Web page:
Friday, July 20, 2012

"Reefer Madness" is Highly Successful.

Reefer Madness is one of my four favorite musicals of the 2000s.  (The others are The Drowsy Chaperone, The Producers and Avenue Q.)  So I wanted to like Circle Theatre’s productions, but as a hypercritical fan of the show, I was prepared to hate it.  Well, I didn’t like it.

I loved it.  It’s one of the best productions I’ve seen in a long time.  Much of the credit has to go to director Matthew Gunnels and Jason Grimm as the Lecturer (evil twin of The Drowsy Chaperone’s Man in Chair), who guides us through the show with a righteous fury that is ¾ Stephen Colbert to ¼ Tasmanian Devil.  Unlike Gregg Edelman’s breezy Lecturer in the original off-Broadway production, Grimm doesn’t so much stroll us through the proceedings as he does grab us by the collar and ass, giving us the bum’s rush while screaming, “Get it?  Got it?  Good!”  His is a brilliantly psychotic performance.

The pace enforced throughout by Gunnels never dwells lovingly over a joke (which would be easy to do).  It slams the joke home and kicks it aside to make room for the next joke.

But I'm getting ahead of myself.  Reefer Madness is a satiric take on the original unintentionally camp classic 1936 film warning about the Evils of Marijuana.  More info here:  Book by Kevin Murphy (Mystery Science Theatre 3000) & Dan Studney, lyrics by Murphy, music by Studney.  Purporting to be an expose of the Demon Weed, Reefer Madness is not a reverse psychology show encouraging marijuana smoking.  It’s a wonderfully vicious lampoon of the whole concept of government induced hysteria.  The song styles range from 1930s swing (Down at the Old Five & Dime) to Cab Calloway (Little Mary Sunshine) to Frank Zappa (Listen to Jesus, Jimmy), all done beautifully by Jon Landvick's band.  It’s one of the funniest, most ruthless (“least ruthful”?) musicals you’re ever going to see.  Back to Circle’s production:

Landree Fleming is luminous as the sweet, plucky, virginal Mary Lane.  She also has the strongest voice in the cast.  Elissa Newcorn is hysterical as Sally the Reefer Slut. 

Ryan Stajmiger is spot-on as stalwart young Jimmy Harper, who goes bat-shit crazy after one puff of Lucifer’s Lawn.  Tommy Bullington is incredibly Anthony Berg-like (an actor I know; they could be brothers) as Ralph, the typical movie college kid (aged 30 or so) and not afraid to go over the top, and keep going.  With this show, that’s a compliment.  Loved him.  Liz Bollar is great as Mae, with a beautiful, clarion voice.  Eric Lindahl is terrific as Jack.  And Jesus.  I don’t think he counted on having a fan of the show in the front row who was ready for “You can touch!”  Yes, that would be my wife, Margie, who checked out the Savior’s bicep.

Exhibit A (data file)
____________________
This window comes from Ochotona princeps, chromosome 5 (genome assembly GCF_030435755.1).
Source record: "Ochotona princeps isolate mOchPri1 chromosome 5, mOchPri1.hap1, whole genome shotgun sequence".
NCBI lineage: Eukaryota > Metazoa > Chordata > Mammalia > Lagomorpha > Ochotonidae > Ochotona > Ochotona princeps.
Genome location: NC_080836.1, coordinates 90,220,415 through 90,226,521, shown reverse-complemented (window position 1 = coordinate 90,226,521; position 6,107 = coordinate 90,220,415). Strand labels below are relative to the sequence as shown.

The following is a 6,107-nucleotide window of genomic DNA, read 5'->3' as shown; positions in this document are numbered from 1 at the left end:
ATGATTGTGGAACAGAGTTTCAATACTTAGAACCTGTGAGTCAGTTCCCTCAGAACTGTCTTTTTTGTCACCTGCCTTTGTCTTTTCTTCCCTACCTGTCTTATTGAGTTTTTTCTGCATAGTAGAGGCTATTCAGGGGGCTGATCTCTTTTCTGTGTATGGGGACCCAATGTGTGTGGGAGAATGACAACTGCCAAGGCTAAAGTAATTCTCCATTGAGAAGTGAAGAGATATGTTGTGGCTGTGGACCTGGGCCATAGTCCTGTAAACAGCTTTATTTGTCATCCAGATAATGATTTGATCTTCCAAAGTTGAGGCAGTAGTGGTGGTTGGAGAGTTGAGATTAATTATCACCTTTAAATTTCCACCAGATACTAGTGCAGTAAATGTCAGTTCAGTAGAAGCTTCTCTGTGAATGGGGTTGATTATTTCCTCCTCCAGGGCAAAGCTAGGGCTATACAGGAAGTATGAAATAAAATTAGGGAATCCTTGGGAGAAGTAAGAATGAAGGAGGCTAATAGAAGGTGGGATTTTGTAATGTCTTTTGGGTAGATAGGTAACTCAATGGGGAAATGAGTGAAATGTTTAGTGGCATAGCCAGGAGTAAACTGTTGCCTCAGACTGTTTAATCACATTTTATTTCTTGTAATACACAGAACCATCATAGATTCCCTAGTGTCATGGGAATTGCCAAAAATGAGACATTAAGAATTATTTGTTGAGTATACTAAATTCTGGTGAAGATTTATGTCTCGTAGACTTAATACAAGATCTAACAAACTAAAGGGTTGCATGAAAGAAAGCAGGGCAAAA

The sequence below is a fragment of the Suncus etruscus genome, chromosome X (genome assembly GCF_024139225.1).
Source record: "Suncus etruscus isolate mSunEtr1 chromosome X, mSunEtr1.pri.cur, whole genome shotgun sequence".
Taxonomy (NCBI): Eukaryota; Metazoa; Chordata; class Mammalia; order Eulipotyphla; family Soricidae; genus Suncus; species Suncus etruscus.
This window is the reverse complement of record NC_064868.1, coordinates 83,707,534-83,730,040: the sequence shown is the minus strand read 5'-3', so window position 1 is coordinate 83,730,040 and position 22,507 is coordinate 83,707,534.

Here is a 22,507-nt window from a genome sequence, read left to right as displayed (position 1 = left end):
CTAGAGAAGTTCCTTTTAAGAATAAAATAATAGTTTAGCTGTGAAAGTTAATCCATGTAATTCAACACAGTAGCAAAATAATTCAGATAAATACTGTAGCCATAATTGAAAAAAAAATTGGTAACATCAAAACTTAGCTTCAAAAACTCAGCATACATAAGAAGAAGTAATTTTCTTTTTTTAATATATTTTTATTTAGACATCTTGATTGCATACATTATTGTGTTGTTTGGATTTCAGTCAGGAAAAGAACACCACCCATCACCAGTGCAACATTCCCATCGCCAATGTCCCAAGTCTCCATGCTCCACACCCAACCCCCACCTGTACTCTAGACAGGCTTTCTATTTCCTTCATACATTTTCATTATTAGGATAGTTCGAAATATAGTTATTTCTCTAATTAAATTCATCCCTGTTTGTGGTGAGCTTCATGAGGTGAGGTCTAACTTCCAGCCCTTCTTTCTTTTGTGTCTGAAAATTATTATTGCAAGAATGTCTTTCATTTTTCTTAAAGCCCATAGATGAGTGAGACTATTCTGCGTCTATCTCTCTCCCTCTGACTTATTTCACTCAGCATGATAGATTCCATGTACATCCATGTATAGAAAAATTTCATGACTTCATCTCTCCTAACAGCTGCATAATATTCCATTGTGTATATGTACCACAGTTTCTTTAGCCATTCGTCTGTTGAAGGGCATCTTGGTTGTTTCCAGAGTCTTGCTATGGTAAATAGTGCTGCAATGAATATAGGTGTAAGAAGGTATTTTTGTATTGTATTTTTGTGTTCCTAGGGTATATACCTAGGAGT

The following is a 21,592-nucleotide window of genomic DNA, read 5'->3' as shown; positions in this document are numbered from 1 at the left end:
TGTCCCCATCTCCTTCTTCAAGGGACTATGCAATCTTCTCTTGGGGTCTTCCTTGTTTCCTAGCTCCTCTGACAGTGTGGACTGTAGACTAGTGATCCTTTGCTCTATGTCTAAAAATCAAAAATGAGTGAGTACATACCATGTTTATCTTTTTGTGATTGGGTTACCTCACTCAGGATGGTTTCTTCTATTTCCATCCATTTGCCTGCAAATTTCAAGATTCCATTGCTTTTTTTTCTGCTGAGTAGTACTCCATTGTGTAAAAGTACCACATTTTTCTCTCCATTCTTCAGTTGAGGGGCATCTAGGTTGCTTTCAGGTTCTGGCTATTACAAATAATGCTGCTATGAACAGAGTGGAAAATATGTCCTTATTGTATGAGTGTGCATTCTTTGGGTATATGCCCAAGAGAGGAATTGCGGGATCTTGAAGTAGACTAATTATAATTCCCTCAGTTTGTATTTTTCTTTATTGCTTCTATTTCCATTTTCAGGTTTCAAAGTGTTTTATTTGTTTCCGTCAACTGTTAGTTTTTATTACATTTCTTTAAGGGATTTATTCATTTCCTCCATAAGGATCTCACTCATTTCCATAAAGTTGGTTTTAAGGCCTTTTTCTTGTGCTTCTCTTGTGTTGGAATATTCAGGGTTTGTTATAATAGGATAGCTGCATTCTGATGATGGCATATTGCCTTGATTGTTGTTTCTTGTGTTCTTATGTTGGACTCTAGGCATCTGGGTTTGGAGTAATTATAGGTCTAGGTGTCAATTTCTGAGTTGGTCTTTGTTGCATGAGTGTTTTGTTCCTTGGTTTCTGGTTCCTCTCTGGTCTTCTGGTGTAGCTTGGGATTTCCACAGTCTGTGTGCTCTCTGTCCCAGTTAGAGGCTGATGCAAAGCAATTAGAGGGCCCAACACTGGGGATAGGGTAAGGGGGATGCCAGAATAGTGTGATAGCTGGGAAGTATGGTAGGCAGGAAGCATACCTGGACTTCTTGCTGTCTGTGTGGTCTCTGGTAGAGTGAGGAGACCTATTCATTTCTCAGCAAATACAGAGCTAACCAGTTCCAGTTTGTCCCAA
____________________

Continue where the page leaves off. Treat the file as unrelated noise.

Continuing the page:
I was also quite fond of the Placard Girl, Stephanie Wohar, whose brief appearances are always funny, due as much to her silent reactions as to the signs she carries.  And when not doing that, she sang and danced her ass off, along with the other members of the ensemble: Bobby Arnold, Julia Beck, Kyle Kuhman, Melody Latham, Joshua A. Peterson, Gina Sparacino and Neil Stratman.  Reefer Madness is an ensemble effort.  It has to be, or it doesn’t work.  Every person onstage behaves simultaneously as if (A) it’s a total team effort and (B) each one is the star.  And each of them could be the star and pull it off.

Anything I didn’t like?  Of course there was.  Two things.
1.     The Dames at Sea effect is when characters are simultaneously dumb as a rock and enormously lovable.  If you hear Bernadette Peters on the recording of Dames at Sea, she’s funny, but achingly sincere.  If you see Ann-Margret in the same role, she’s standing outside the part and working strenuously to be FUNNY.  She’s above the role, not in it.  There’s a teeny-tiny bit of that here, where Fleming has occasional subtle moves indicating that she wouldn’t mind jumping Jimmy.  No.  If Mary has even the slightest idea what sex is before the Act Two showstopper, it damages the number. Absolute sincere innocence is the key.  There’s a moment in Act Two of Reefer Madness where you should be absolutely aware that the words of the song are inane, but you still have tears in your eyes for the characters.  Since what Fleming does is 95% brilliant, the other 5% becomes jarring.  And I’m guessing this is a director thing, since he let her do it.
2.     The production is occasionally squeamish about some of the more R rated aspects of the show, dealing with partial nudity (except for the brave and plucky Stajmiger) and violence.  I’m thinking this is not so much a director thing as a budget thing: “If you think I’m washing a gallon of fake blood out of Mae’s costume every night, you’re crazy!” and “We don’t have money for marijuana-leaf-bedecked nude body suits – how does black leather strike you?”  Since the performers showed a willingness to Go All the Way, I’m thinking it was an unavoidable budget thing – which didn’t make it less disappointing.  Also, there was a weird rewrite on one of Ralph’s lines.  “Taking liberties?”  Wuss.

But this is quibbling.  If you like musicals, especially ones that you haven’t seen ten or eleven times, GO SEE REEFER MADNESS.  It’s a wonderful production and you get more than your money’s worth.  Info here:

(Director Craig Gustafson has just started his Year of Sondheim. Assassins closes July 22.  Promo here: A Little Night Music auditions August 27 & 28 at Village Theatre Guild, Glen Ellyn.  Into the Woods will audition at Wheaton Drama next March.)